The combustible fuel admixture of the present invention provides many advantages. For instance, sewage sludge is generally readily available and its use in such an admixture enables disposal problems to be simplified by avoiding the use of landfills and expensive purification processes. In addition, the use of non-dewatered sewage sludge enables a pumpable fuel admixture to be provided which does not require the addition of extraneous water from other sources. It is therefore possible to conserve the increasingly valuable amount of water which is available for general consumption. Furthermore, additional sources of combustible materials (resulting in a higher BTU value for the fuel) are provided by use of the non-dewatered sewage sludge which compensates for the heat of vaporization disadvantageously withdrawn from the combustion process by the vaporization of the water present therein.
The combustible fuel of the present invention may be comprised of any suitable solid particulate fuel. The solid particulate fuel typically comprises a major proportion of the admixture, such as from about 60 to 75 percent by weight, and preferably comprises about 75 percent by weight of the combustible fuel admixture.
The solid fuel which is employed can comprise coal of various types (anthracite, bituminous, sub-bituminous, lignite), petroleum coke, by-product coke, charcoal, humate, peat, wood or other suitable solid fuels. Mixtures of such fuels may also be employed. Coal is the preferred solid fuel. The above listing is not intended to be all-inclusive and one skilled in the art can determine which types of solids can be employed as the fuel component in the present invention.
The solid fuel is desirably processed to reduce the solid particle size thereof to a point that insures good fuel combustion and carbon conversion upon firing the fuel in a boiler. The solid fuel size consist will generally be in the range of 100 wt% minus 8 mesh (0.0957 in.) to 100 wt% minus 325 mesh (44 microns). A typical size distribution for a solid fuel being of a size within the range cited above is shown in Table 1 below. The size distribution of the solid fuel is not critical and may vary widely. For example, the particle size distribution may either be uniformly distributed over the above range or concentrated at either end thereof.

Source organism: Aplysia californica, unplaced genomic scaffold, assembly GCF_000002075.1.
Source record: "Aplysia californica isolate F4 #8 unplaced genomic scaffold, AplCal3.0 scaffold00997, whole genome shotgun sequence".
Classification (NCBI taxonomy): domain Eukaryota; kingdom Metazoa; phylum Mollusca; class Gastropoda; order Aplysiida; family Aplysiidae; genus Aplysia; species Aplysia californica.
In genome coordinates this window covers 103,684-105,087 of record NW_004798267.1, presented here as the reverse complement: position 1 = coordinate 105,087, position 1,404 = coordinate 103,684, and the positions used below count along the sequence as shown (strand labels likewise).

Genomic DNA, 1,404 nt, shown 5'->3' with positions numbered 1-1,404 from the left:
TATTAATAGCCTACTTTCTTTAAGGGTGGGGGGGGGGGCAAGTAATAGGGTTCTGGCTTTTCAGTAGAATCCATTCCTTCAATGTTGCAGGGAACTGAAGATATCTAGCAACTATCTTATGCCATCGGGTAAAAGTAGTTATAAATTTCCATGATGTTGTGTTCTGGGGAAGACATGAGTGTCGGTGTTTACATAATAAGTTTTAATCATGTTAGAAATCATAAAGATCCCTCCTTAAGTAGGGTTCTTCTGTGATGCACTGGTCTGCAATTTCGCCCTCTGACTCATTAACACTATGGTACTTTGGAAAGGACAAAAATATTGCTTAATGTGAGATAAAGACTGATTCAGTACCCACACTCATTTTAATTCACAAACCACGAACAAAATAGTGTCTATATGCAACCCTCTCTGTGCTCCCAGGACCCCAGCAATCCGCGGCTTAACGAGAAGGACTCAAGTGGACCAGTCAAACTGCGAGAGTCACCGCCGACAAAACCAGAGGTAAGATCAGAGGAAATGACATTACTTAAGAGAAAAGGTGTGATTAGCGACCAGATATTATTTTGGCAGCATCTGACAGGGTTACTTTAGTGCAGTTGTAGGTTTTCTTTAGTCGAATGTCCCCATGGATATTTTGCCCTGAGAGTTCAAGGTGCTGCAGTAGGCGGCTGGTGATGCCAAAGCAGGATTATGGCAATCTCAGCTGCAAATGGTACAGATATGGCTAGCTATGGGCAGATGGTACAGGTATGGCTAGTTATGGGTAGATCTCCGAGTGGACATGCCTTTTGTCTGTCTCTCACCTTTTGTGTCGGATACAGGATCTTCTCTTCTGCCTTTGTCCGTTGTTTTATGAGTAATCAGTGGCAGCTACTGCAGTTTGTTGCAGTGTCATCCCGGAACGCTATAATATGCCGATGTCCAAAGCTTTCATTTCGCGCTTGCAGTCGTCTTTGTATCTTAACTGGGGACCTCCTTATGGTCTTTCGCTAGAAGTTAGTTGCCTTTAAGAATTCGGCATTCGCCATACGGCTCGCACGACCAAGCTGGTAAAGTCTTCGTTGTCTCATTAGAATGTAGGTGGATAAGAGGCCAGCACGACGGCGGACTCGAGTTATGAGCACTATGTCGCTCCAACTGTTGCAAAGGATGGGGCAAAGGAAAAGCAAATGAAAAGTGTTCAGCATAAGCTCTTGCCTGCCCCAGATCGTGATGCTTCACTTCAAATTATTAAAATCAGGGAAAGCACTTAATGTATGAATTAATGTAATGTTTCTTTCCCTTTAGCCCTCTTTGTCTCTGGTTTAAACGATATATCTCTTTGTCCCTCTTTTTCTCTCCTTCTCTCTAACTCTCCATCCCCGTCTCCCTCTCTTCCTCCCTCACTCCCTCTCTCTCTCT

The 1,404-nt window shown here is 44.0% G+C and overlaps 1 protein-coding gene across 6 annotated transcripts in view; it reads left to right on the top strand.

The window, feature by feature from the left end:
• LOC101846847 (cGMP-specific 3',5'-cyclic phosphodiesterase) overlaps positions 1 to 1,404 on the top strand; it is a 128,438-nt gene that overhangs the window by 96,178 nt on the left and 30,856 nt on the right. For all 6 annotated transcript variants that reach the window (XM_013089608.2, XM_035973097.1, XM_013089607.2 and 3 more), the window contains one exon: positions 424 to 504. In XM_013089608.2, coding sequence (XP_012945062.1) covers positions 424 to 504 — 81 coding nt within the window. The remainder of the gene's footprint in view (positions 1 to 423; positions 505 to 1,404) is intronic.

TABLE 1 ______________________________________ TYPICAL SOLID FUEL SIZE CONSIST -8 MESH GRIND, UPPER PARTICLE SIZE RANGE WT % ______________________________________ -8 mesh, +14 mesh 15.0 -14 mesh, +28 mesh 30.0 -28 mesh, +48 mesh 20.0 -48 mesh, +100 mesh 14.0 -100 mesh, +200 mesh 6.0 -200 mesh, +325 mesh 4.0 -325 mesh 11.0 TOTAL 100.0% ______________________________________ -325 MESH GRIND, LOWER PARTICLE SIZE RANGE WT % ______________________________________ -325 mesh (44.mu.), +20.mu. 12.0 -20.mu., +10.mu. 46.0 -10.mu., +5.mu. 34.0 -5.mu. 8.0 TOTAL 100.0% ______________________________________
The sewage sludge component of the fuel admixture of the present invention typically comprises a minor proportion of the admixture, such as from about 25 to 40 percent by weight, and preferably comprises about 25 percent by weight of the fuel admixture. The sewage sludge generally consists of about 85 to 99.5 percent by weight of water and from about 0.5 to 15 percent by weight of combustible or volatile solids. Such sewage sludge comprises, in essence, sludge which has not been dewatered to any significant extent. A non-dewatered sludge for purposes of the present invention is intended to refer to a sludge which contains at least about 85 percent by weight of water.
Sewage sludge is the mixture of sewage (i.e., contaminated water) and settled solids. As a result of the type of treatment received, it may be designated as raw or fresh, digested, activated, dewatered, or dried. Other descriptive terms include elutriated, Imhoff, and septic-tank sludge.
The present invention concerns primarily the utilization of non-dewatered sludge. Therefore, the sludge to be admixed with the solid fuel would, in most cases, be raw, digested, or activated sludge. However, there may be situations where it could be efficacious to mix water with dewatered or dried sludge in order to dispose of the sludge (in a "non-dewatered" form) by the method of the present invention. A typical flow diagram depicting conventional methods for the production of raw, digested, or activated sludge solids is shown in FIGS. 1, 2 and 3.